The Homesman (2014) is a rare and genuine entry into the Western film canon. It’s lyrical. It’s heartfelt. It’s gruesome. Most importantly, it endows humanity to its cast of characters who are found bearing the brunt of a gritty life on the frontier of North America. Adapted from the Glendon Swarthout novel of the same name, this film marks Tommy Lee Jones’ fourth outing as director and his third Western. Despite his firm directorial hand, its concerns are with the weight of grief and persevering nature of women in duress. After a particularly harsh winter in the Nebraska Territory, independent spinster Mary Bee Cuddy (Hilary Swank) finds herself tasked with the transport of three mentally and spiritually broken wives back to Iowa.
With no husband or children to keep her bound to her farm, Mary Bee sets out towards Iowa, caring for Arabella Sours (Grace Gummer), Theoline Belknapp (Miranda Otto) and Gro Svendsen (Sonja Richter). Helping in her journey is George Briggs (Tommy Lee Jones), a claim jumper freed from near death, who provides aid as well as an emotional anchoring during their time on the road. This is a refreshingly atypical Western. that shines a spotlight on frontier women, who are surprisingly neglected in the genre. Women in this world have historically been part of the backdrop, supporting characters presented for emotional guidance or physical comfort. The Homesman manages to break free of tradition while still maintaining the integrity of its genre; in doing so it presents different versions of broken women.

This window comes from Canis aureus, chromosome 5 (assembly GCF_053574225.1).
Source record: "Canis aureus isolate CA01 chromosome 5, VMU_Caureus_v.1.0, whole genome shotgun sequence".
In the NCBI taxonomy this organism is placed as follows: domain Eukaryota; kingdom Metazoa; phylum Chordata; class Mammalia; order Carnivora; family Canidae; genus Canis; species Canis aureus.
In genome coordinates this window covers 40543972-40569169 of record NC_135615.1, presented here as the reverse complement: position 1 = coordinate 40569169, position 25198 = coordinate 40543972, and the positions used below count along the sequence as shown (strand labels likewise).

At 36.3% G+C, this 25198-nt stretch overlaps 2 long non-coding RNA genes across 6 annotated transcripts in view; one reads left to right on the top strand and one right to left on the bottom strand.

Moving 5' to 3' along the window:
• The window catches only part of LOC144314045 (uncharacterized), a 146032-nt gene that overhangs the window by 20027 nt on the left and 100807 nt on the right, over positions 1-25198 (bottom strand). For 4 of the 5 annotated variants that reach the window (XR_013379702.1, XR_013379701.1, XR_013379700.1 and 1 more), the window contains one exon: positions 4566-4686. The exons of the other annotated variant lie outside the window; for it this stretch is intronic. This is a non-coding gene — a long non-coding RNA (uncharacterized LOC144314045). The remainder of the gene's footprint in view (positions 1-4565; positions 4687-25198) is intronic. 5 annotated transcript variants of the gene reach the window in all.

Arabella carries a doll in place of one of her children, who all died of diptheria. Gro’s depression over her deceased mother manifests as an intense God-complex. The weight of the psychological horrors of the frontier play out abjectly on these women; viewers are forced to reckon with the limits of their own internal strength as a result. Could anyone handle what they have suffered and still remain intact? In the case of Mary Bee, she is “as good as any man.” With a fortune amassed and a large plot of land, she is independence personified. But her loneliness shines through when she proposes marriage at two separate points.
Her power and her weakness are bound together by existing as a woman outside the realm of normativity. Mary Bee doesn’t need to lean on anyone but its a bit of relief when she is able to do so. She presents us with a model of womanhood that is as tough as the soil itself. The Homesman succeeds in its feminist moorings as much as it succeeds in its storytelling. It refuses to soften the truth and, most importantly, it ties in the markers of the Western. Tenets of honor, duty, bleak violence, and the simultaneous cruelty of lanscape and society are all evident while also presenting the notion that it is possible for women to suffer just as much as men in this world. However, in the end, redemption is always possible.
Allie Gemmill | @alliegem